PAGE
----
A r c h i v e d  I n f o r m a t i o n

Helping Your Child Learn Math - June 1999


Meeting concerned families who are actively involved in their children's learning is a continuing source of inspiration in my position as Secretary. As I travel across the country, I see firsthand what 30 years of research proveschildren whose families read to them, help them with homework, talk to their teachers, and participate in their learning in other ways have a tremendous advantage in school.

We know that one of the most powerful forces we have to strengthen student achievement is a family's fundamental desire to prepare their children to succeed in the world. Many families know that the first step toward success for their children when they enter school is to master basic skills, such as reading and math. Helping Your Child Learn Math provides proven ideas and activities for families to help their children succeed in math.

Today, math includes much more than arithmetic. Even in elementary school, children should be learning beginning concepts in algebra, geometry, measurement, and statistics. In addition, they should be learning how to solve problems by applying a knowledge of math to new situations, to understand math concepts, to reason mathematically, and to communicate mathematical ideas by talking and writing about math.

Demand for skills in mathematics, science, and technology are continually increasing. To be successful in college and the workplace, students should take at least three years of rigorous high school math, aiming for calculus and even Advanced Placement mathematics. We now believe that by the end of the eighth grade, students should have mastered the fundamentals of algebra and geometry to be ready for high school and on track for college and the workforce.

Perhaps one of the most important ways that families can reinforce mathematics achievement is simply by having a positive attitude that children can master challenging math. Too often, we undermine our children's interest in math by using statements such as "math is hard" or "I didn't like math either." Research shows that when we believe all children can learn challenging materials and we set high expectations, children rise to the occasion.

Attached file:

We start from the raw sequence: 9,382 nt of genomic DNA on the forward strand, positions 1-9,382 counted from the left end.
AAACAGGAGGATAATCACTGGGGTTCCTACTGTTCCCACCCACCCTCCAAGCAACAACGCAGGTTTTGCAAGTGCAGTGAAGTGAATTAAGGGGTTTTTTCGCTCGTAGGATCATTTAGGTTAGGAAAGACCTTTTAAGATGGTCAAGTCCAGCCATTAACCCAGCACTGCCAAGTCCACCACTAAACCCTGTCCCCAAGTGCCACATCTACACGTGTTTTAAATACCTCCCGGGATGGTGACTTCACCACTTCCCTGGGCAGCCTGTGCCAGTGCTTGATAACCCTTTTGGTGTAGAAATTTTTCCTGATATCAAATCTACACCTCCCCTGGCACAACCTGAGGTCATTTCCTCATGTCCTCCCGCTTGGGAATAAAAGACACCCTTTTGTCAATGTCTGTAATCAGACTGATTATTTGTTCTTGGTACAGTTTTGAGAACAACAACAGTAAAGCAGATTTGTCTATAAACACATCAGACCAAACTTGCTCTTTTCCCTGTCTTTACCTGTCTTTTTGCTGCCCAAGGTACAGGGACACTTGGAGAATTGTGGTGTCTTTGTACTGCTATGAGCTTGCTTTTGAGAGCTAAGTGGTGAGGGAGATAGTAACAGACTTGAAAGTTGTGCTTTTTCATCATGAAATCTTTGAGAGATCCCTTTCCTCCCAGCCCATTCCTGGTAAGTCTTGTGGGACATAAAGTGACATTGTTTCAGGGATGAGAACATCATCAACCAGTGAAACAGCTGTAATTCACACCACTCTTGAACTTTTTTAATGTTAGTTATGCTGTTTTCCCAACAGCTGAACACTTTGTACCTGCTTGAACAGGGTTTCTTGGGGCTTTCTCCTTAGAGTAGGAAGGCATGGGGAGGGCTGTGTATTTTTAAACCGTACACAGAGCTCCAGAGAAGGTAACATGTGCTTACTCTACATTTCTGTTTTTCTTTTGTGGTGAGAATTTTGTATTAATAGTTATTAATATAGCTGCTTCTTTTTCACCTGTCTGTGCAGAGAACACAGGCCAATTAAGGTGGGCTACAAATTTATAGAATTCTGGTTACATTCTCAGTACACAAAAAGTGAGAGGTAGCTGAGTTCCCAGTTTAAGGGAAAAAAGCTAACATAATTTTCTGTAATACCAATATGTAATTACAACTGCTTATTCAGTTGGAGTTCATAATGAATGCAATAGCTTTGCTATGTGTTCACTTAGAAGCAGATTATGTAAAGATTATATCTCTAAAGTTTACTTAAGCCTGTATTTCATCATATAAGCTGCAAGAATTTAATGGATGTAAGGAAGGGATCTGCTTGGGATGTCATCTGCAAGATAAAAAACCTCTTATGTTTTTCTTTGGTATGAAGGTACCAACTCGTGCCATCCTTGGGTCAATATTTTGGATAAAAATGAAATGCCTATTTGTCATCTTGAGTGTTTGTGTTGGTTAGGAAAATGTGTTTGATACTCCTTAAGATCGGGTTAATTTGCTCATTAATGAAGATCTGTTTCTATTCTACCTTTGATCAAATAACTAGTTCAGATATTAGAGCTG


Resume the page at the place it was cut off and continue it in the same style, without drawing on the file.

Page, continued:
This booklet includes activities for families with elementary school-aged children. These activities use materials found inside your home and also make learning experiences out of everyday routines, such as grocery shopping and cooking. The activities are designed for you to have fun with your child while reinforcing mathematical skills.

This booklet is part of a series aimed at helping families participate in their children's learning. We hope you and your children will enjoy the activities suggested in this book and develop many more of your own. I commend you for being an involved family. Your commitment will encourage your children to reach their full potential.

Richard W. Riley
Richard W.Riley
U.S. Department of Education

Math Counts
Parent Pointer
In 1995, a mathematics test was given to fourth graders in 41 nations. This testing was part of the Third International Mathematics and Science Study (TIMSS). In looking at how U.S. students did on the test compared to those from other countries, U.S. students did better than the international average in the areas of whole numbers; fractions and proportionality; data representation, analysis, and probability; geometry; and patterns, relations, and functions. Our students were below the international average in measurement, estimation, and number sense.

Math is Fun!


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